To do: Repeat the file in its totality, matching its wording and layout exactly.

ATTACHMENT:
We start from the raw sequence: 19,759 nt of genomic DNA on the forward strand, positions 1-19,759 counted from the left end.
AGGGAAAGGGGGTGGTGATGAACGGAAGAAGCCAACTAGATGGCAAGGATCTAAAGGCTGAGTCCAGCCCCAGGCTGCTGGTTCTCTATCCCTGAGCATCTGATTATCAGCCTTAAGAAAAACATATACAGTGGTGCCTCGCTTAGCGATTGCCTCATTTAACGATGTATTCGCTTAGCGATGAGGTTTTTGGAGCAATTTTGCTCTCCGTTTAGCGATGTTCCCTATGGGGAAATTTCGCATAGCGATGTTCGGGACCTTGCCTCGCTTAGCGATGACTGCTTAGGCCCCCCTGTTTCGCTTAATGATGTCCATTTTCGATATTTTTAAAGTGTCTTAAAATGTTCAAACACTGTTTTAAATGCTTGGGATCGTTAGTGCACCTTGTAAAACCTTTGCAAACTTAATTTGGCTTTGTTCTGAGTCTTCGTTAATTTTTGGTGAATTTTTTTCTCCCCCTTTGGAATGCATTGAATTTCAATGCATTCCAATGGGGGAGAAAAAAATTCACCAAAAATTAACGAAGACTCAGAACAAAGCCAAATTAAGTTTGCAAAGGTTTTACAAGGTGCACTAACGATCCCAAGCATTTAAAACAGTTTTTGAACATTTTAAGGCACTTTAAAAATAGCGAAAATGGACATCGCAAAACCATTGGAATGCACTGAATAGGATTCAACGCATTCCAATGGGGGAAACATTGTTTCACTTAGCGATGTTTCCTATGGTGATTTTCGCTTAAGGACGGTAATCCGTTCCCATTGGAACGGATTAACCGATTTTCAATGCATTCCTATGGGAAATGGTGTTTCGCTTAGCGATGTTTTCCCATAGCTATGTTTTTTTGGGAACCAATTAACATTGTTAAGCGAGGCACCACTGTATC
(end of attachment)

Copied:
We start from the raw sequence: 19,759 nt of genomic DNA on the forward strand, positions 1-19,759 counted from the left end.
AGGGAAAGGGGGTGGTGATGAACGGAAGAAGCCAACTAGATGGCAAGGATCTAAAGGCTGAGTCCAGCCCCAGGCTGCTGGTTCTCTATCCCTGAGCATCTGATTATCAGCCTTAAGAAAAACATATACAGTGGTGCCTCGCTTAGCGATTGCCTCATTTAACGATGTATTCGCTTAGCGATGAGGTTTTTGGAGCAATTTTGCTCTCCGTTTAGCGATGTTCCCTATGGGGAAATTTCGCATAGCGATGTTCGGGACCTTGCCTCGCTTAGCGATGACTGCTTAGGCCCCCCTGTTTCGCTTAATGATGTCCATTTTCGATATTTTTAAAGTGTCTTAAAATGTTCAAACACTGTTTTAAATGCTTGGGATCGTTAGTGCACCTTGTAAAACCTTTGCAAACTTAATTTGGCTTTGTTCTGAGTCTTCGTTAATTTTTGGTGAATTTTTTTCTCCCCCTTTGGAATGCATTGAATTTCAATGCATTCCAATGGGGGAGAAAAAAATTCACCAAAAATTAACGAAGACTCAGAACAAAGCCAAATTAAGTTTGCAAAGGTTTTACAAGGTGCACTAACGATCCCAAGCATTTAAAACAGTTTTTGAACATTTTAAGGCACTTTAAAAATAGCGAAAATGGACATCGCAAAACCATTGGAATGCACTGAATAGGATTCAACGCATTCCAATGGGGGAAACATTGTTTCACTTAGCGATGTTTCCTATGGTGATTTTCGCTTAAGGACGGTAATCCGTTCCCATTGGAACGGATTAACCGATTTTCAATGCATTCCTATGGGAAATGGTGTTTCGCTTAGCGATGTTTTCCCATAGCTATGTTTTTTTGGGAACCAATTAACATTGTTAAGCGAGGCACCACTGTATC